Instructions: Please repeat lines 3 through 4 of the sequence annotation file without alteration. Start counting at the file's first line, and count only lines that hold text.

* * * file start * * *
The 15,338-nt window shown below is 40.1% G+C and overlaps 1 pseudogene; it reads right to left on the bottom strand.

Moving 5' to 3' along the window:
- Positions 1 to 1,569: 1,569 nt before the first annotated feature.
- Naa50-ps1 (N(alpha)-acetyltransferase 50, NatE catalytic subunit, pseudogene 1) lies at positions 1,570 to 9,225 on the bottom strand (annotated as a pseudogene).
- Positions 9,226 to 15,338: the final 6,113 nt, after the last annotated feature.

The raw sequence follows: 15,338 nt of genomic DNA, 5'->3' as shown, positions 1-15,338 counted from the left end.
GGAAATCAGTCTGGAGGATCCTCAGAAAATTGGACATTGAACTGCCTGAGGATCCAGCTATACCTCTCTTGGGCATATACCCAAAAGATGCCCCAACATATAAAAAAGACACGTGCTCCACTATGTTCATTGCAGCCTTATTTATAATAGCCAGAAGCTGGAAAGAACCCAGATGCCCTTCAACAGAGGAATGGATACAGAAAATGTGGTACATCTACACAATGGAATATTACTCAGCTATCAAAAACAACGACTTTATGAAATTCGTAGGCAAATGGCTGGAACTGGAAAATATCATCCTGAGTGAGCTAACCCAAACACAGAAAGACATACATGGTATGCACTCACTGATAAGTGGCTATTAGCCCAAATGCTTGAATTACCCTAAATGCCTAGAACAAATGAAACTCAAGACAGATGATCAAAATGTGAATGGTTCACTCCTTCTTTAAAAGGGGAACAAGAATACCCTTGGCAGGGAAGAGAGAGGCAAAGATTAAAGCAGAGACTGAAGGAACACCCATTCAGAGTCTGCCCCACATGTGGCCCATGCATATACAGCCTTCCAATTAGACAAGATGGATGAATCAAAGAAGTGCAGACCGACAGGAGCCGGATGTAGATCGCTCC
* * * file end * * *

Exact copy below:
- Positions 1 to 1,569: 1,569 nt before the first annotated feature.
- Naa50-ps1 (N(alpha)-acetyltransferase 50, NatE catalytic subunit, pseudogene 1) lies at positions 1,570 to 9,225 on the bottom strand (annotated as a pseudogene).